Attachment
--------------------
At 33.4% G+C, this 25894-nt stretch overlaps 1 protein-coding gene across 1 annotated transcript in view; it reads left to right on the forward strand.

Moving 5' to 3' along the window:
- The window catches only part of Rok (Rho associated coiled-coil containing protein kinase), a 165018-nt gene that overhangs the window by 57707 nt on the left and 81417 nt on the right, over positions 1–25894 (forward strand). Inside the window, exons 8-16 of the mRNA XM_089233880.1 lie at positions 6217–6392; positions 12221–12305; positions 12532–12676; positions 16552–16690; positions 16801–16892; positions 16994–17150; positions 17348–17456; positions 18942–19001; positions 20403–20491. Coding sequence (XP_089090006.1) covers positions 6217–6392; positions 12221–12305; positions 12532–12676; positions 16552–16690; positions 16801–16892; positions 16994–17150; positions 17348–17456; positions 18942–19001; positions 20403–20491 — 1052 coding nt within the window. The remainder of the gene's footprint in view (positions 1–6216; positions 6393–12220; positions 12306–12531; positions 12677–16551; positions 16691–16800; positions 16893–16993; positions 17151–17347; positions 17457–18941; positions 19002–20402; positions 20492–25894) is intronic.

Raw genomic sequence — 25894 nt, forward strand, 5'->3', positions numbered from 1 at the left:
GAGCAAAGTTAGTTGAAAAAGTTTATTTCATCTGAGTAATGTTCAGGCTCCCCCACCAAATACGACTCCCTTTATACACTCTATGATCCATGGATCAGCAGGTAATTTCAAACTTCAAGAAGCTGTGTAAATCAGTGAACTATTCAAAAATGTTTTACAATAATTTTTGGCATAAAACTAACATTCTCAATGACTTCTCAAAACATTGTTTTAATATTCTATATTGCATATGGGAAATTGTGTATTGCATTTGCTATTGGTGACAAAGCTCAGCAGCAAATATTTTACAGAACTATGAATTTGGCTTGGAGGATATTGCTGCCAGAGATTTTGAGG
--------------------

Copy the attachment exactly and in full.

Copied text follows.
At 33.4% G+C, this 25894-nt stretch overlaps 1 protein-coding gene across 1 annotated transcript in view; it reads left to right on the forward strand.

Moving 5' to 3' along the window:
- The window catches only part of Rok (Rho associated coiled-coil containing protein kinase), a 165018-nt gene that overhangs the window by 57707 nt on the left and 81417 nt on the right, over positions 1–25894 (forward strand). Inside the window, exons 8-16 of the mRNA XM_089233880.1 lie at positions 6217–6392; positions 12221–12305; positions 12532–12676; positions 16552–16690; positions 16801–16892; positions 16994–17150; positions 17348–17456; positions 18942–19001; positions 20403–20491. Coding sequence (XP_089090006.1) covers positions 6217–6392; positions 12221–12305; positions 12532–12676; positions 16552–16690; positions 16801–16892; positions 16994–17150; positions 17348–17456; positions 18942–19001; positions 20403–20491 — 1052 coding nt within the window. The remainder of the gene's footprint in view (positions 1–6216; positions 6393–12220; positions 12306–12531; positions 12677–16551; positions 16691–16800; positions 16893–16993; positions 17151–17347; positions 17457–18941; positions 19002–20402; positions 20492–25894) is intronic.

Raw genomic sequence — 25894 nt, forward strand, 5'->3', positions numbered from 1 at the left:
GAGCAAAGTTAGTTGAAAAAGTTTATTTCATCTGAGTAATGTTCAGGCTCCCCCACCAAATACGACTCCCTTTATACACTCTATGATCCATGGATCAGCAGGTAATTTCAAACTTCAAGAAGCTGTGTAAATCAGTGAACTATTCAAAAATGTTTTACAATAATTTTTGGCATAAAACTAACATTCTCAATGACTTCTCAAAACATTGTTTTAATATTCTATATTGCATATGGGAAATTGTGTATTGCATTTGCTATTGGTGACAAAGCTCAGCAGCAAATATTTTACAGAACTATGAATTTGGCTTGGAGGATATTGCTGCCAGAGATTTTGAGG